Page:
Thursday, February 26, 2015

Tuesday, February 17, 2015

Reminder

No class on inclement weather school closure days! See you Thursday. Please enjoy the workout space with adult supervision and workout on your own. No free fighting unless assistant instructor present. Thank you.

Thursday, February 5, 2015

České přátele

V pořádku! Dobře, že některé české lidi návštěvě. Vypadá to, že můžeme mít trochu učit děje ve vaší zemi velmi brzy.  2015

Tuesday, February 3, 2015

The Tao of Martial Arts. And Coffee.



The Tao of Martial Arts.  And Coffee.

                Have you ever seen a real pro coffee drinker?  Someone who can four wheel drive, dodge traffic, park, shift, pass, and occasionally jump small import cars while holding a cup – not a drop spilling onto the console or their pants?  This is a remarkable thing to witness and an art I am starting to achieve some small level of skill in.  The expert grasps the cup not too hard, not too soft.  They give and sway with motions cancelling out the violent changes in vehicle direction and speed.  The body acts as a shock absorber not so much by responding to every change but by simply staying fluid and relaxed.  By allowing movement stillness is achieved.  Setting the cup in a strong, stable, fixed position spells disaster.  Even in the best of cup holders the hot bean-tea will be splashed about making a mess, burning occupants and worse, wasting coffee.  It is the motion that allows safety, and security does not come from strength or anchoring. 
                This of course got me thinking about what Bruce Lee referred to as the tree of martial arts.  The tree has leaves, all of which have value, but neither leaves nor branches should be regarded as the thing itself.  While each branch is an expression of the tree, the tree comes up from roots.  And these roots are of great concern to the martial artist.  You might call these Universal Principles.  The principles manifest in the many branches of study, with some branches becoming specialized in a certain expression.  A rooted understanding allows freedom and humility that benefits all who study.  One of these Universal Principles must certainly be; Mobility.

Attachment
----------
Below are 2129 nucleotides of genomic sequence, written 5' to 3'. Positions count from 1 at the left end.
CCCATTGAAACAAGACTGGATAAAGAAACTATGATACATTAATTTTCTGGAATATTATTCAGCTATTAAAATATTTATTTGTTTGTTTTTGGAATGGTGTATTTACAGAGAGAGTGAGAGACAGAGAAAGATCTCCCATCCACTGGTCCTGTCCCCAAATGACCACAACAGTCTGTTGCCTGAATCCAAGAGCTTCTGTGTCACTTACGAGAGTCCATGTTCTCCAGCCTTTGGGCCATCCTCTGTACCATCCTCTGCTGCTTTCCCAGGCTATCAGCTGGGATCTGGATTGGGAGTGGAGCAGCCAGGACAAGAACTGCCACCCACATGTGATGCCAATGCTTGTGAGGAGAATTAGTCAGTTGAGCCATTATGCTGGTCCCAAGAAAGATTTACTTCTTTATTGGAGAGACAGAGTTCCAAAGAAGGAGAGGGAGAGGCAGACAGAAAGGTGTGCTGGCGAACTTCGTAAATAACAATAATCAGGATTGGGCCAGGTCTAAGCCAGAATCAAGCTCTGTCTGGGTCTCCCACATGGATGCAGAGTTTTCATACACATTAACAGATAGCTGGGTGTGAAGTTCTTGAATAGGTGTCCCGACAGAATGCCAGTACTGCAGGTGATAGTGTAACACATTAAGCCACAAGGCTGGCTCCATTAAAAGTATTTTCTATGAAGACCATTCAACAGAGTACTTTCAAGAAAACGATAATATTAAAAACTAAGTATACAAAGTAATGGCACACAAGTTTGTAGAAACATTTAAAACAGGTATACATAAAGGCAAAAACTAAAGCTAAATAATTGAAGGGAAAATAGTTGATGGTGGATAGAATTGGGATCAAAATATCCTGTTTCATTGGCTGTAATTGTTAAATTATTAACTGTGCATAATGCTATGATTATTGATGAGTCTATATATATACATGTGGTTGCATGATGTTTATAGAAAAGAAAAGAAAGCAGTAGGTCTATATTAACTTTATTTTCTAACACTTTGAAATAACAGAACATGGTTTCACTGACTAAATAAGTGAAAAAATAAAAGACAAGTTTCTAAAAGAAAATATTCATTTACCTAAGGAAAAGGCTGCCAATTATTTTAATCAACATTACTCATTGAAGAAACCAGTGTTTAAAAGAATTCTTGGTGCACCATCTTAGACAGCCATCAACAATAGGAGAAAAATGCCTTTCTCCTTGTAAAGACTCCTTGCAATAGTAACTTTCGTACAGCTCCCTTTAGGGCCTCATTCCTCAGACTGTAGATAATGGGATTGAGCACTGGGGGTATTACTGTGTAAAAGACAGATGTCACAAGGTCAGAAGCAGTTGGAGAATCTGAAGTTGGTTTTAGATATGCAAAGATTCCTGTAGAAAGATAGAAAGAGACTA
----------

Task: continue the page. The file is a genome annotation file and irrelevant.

By contemplating mobility at the root, trunk, branch, or leaf level we come to understand it more fully and see how mobility is an asset.  At the leaf level one might train how to get up from the ground.  Standing up in a scientific, protected, defendable, balanced way under duress is a technical endeavor.  It must be practiced.  Mobility might be related to footwork, how to move quickly into opportunity, or escape harm.  Mobility might be using a horse to cover ground or knowledge of the landscape.  For each principle that is an asset there is an equal and opposite effect which is limiting that asset for the enemy.  Limiting mobility is something to be considered and is exactly what my coffee taught me about today.
                By placing a lid on my coffee I was able to confine the mobility of the good stuff to a small outlet, the sipping hole, and put one finger on it as needed for my rough mountain roads.  Thus I could anchor the cup in the console and mostly free up that hand, except as needed, for other tasks.  All of the coffee was forced to enter a constricted space which made dealing with the entire mass possible with less resources (one finger).